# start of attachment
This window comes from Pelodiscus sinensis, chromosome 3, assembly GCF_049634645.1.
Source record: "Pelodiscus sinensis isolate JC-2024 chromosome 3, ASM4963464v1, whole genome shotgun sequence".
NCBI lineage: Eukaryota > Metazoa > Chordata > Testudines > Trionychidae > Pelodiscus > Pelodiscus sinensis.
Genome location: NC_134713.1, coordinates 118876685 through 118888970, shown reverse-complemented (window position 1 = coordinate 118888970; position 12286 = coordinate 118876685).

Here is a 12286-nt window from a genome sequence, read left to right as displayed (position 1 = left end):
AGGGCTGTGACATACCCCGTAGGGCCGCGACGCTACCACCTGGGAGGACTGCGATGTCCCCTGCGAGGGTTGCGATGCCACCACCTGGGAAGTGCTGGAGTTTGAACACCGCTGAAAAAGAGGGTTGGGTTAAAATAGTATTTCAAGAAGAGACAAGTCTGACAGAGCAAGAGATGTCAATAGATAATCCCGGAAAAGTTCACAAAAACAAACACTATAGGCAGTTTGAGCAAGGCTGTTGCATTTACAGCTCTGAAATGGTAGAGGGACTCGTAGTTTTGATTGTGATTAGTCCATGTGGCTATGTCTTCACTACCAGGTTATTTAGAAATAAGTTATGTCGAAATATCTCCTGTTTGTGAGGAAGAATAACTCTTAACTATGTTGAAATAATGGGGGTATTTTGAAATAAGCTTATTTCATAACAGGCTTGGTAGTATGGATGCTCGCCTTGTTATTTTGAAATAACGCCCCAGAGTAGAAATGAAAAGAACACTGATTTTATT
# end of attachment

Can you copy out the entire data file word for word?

This window comes from Pelodiscus sinensis, chromosome 3, assembly GCF_049634645.1.
Source record: "Pelodiscus sinensis isolate JC-2024 chromosome 3, ASM4963464v1, whole genome shotgun sequence".
NCBI lineage: Eukaryota > Metazoa > Chordata > Testudines > Trionychidae > Pelodiscus > Pelodiscus sinensis.
Genome location: NC_134713.1, coordinates 118876685 through 118888970, shown reverse-complemented (window position 1 = coordinate 118888970; position 12286 = coordinate 118876685).

Here is a 12286-nt window from a genome sequence, read left to right as displayed (position 1 = left end):
AGGGCTGTGACATACCCCGTAGGGCCGCGACGCTACCACCTGGGAGGACTGCGATGTCCCCTGCGAGGGTTGCGATGCCACCACCTGGGAAGTGCTGGAGTTTGAACACCGCTGAAAAAGAGGGTTGGGTTAAAATAGTATTTCAAGAAGAGACAAGTCTGACAGAGCAAGAGATGTCAATAGATAATCCCGGAAAAGTTCACAAAAACAAACACTATAGGCAGTTTGAGCAAGGCTGTTGCATTTACAGCTCTGAAATGGTAGAGGGACTCGTAGTTTTGATTGTGATTAGTCCATGTGGCTATGTCTTCACTACCAGGTTATTTAGAAATAAGTTATGTCGAAATATCTCCTGTTTGTGAGGAAGAATAACTCTTAACTATGTTGAAATAATGGGGGTATTTTGAAATAAGCTTATTTCATAACAGGCTTGGTAGTATGGATGCTCGCCTTGTTATTTTGAAATAACGCCCCAGAGTAGAAATGAAAAGAACACTGATTTTATT